"¿Abres eso, por favor?"
Translation:Can you open that, please?
"Could you open that, please?" is accepted. "Open that, please?" is not. The Spanish almost appears to be more of command than a request but it's not. I wondered why didn't they use the imperative "abre eso" or "abra eso"? The following answered my question and was very helpful.
You can drop poder and still be polite as long as you add por favor.
"One major difference between English and Spanish is that the latter ... doesn't need auxiliary verbs to construct tenses, as English does (in this case, "would"). Now, this conditional form, omitting the verb "poder"...is ...the preferred usage. Still, the form preceded by the verb poder is not uncommon, as a way to emphasize politeness.
"¿Me da una servilleta?" The approximate English correspondance would be: "Do you give me a napkin?", which would not be used in that situation. Now, in Spanish, this option is used at least as much as the conditional..., if not more. This one sounds closer to the imperative form, but it's not ...(which would be "Deme una servilleta").
A slight and curious difference between the usage of the conditional and non-conditional form for making a request:
"¿Me da una servilleta, por favor?" and "¿Me daría una servilleta?" sound similarly polite. If you omit "por favor" (please) in the first case, you risk sounding a bit impolite (obviously, depending on your general attitude and tone)."
Nachotime had a good explanation of how to make requests using poder (although poder has been dropped from the Duolingo sentence):
"I recommend reserving podría (conditional, usted) for very polite requests (or for asking favors that make you feel slightly guilty), and making puedes (present, tú) your default, since it sits somewhere in the middle of the politeness ladder:"
—¿Le podría decir a su hijo que deje de tirarme patatas fritas? “(conditional, usted): Could you tell your son to stop throwing (at) me French fries?”
—¿Le puede decir a su hijo que deje de tirarme patatas fritas? “(present, usted): Can you…”
—¿Le puedes decir a tu hijo que deje de tirarme patatas fritas? “(present, tú): Can you…”
—Dígale a su hijo que deje de tirarme patatas fritas. “(imperative, usted): Tell your son…“
—Dile a tu hijo que deje de tirarme patatas fritas. “(imperative, tú): Tell your son…“
Why can´t I copy these anymore? I use to be able to extract the most relevant responses to my mistakes so I don't have to look /read all the response again, or type them myself...why not now. It shouldn't be a copywrite issue. The Duo lessons are incomplete. My way of thanking eliza for the answer. Thanks
I'm an American primary teacher. "Can you open that?" is asking whether "you" are able to open that. However, many Americans use poor grammar, and use "Can" for requests, though most often requests for permission, as "Can I go to the nurse's office?" (cringe, but it's common.) Most Americans asking someone to open something would say either "Would you open that?" or, far more commonly, just "Open that, please."
According to all the dictionaries that I have consulted, "can" signifies both ability and permission. I do not believe it is poor grammar to use what is accepted as a standard? But language is flexible and subject to personal opinion. I wonder what your position is on ending a sentence with a preposition.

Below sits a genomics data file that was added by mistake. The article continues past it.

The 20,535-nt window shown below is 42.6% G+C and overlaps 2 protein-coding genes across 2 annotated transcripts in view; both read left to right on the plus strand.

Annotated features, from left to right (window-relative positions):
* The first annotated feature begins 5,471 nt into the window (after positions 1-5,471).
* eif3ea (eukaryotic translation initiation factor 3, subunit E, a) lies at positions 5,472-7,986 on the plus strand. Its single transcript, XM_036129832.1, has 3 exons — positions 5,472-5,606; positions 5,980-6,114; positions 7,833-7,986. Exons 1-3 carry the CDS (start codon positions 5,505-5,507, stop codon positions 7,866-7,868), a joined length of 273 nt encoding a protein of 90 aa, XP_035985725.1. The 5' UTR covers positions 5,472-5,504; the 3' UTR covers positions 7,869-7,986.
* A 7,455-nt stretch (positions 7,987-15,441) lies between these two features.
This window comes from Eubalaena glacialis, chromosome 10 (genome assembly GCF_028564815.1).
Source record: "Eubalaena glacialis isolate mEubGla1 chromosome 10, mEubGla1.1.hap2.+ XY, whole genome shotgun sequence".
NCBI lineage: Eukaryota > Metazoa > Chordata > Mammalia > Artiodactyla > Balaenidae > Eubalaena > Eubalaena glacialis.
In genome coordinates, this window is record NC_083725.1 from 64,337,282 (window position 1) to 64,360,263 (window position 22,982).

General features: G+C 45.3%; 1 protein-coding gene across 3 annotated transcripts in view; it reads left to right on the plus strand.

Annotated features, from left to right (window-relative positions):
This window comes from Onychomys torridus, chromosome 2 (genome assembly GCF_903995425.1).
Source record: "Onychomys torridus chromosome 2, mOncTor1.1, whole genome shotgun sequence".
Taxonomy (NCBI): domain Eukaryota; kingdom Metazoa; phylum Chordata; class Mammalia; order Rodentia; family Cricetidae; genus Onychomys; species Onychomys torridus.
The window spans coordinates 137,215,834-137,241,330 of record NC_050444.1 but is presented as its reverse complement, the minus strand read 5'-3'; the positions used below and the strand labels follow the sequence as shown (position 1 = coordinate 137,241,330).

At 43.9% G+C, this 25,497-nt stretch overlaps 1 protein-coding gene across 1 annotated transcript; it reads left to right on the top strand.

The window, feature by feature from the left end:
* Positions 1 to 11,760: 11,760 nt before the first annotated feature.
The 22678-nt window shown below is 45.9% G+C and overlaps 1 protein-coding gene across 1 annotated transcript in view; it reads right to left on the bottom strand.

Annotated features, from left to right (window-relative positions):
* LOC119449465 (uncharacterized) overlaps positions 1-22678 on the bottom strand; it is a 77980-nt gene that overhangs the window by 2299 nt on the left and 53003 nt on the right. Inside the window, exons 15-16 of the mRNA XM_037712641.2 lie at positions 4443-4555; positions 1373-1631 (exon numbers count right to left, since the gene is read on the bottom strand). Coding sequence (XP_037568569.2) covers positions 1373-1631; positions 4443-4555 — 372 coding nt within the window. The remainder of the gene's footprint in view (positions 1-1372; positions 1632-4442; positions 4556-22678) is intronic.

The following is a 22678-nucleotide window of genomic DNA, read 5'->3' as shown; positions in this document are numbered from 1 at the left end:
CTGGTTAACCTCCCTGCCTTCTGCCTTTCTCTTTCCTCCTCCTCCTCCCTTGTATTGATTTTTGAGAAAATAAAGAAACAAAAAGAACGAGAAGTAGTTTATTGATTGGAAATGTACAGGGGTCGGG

Here are some references that substantiate the word "can" signifies both ability and permission.
May implies permission. Can implies ability or permission depending on the context. Could implies that you are seeking an answer about future ability or permission based on a possible condition (conditional mood of can). Will implies that you are seeking an answer about future action. Would implies that you are seeking an answer about future action perhaps based on a condition (conditional mood of will).
May is generally used with the subject "I." Could and would are generally considered more polite than can and will because they allow more leeway in the answer. Will you do it? - No. Would you do it? - I would, but...
They are all so close in meaning that they are used interchangeably.
They all can be used in Spanish.
As I mentioned elsewhere the use of "eso" bothers me. Am I ever going to ask you to open something we both don't recognize and therefor has gender? If I am wrong, please give me some examples. I hand you a can, a box, a window, etc. we know these items have gender and ese and esa are appropriate.
I suppose I could ask you to open something neither of us recognize?
"We sometimes use can you and will you to make requests but they are more informal"
I don't understand "can". If it were not a question, it would be "you open that", correct? Does the question mark imply ability as in "are you able to open that" or does the question mark imply a request as in "are you willing to open that" or is it merely a plea "could you please open that". In English, "can you open that" is a very unclear way of speaking.
It is implied. That is what Duo is trying to teach here. In English, you would usually say Can you open that. In Spanish, you can say ¿Puedes abrir eso? or Abres eso? Native Spanish speakers tell me that the second way is common.
We sometines do this in English. In the comments above, Jabrat gives some examples. One of them is, Turn down the volume, please.
I agree. Remember that Spanish omits “implied” words in questions that we usually include in English.
Most often normal statements of fact are used in questions.
You have a house = Tienes una Casa
Do you have a house? = ¿Tienes una casa?
Same sentence, different inflection. Normally English speakers include the “do” in the same question, not so in Spanish.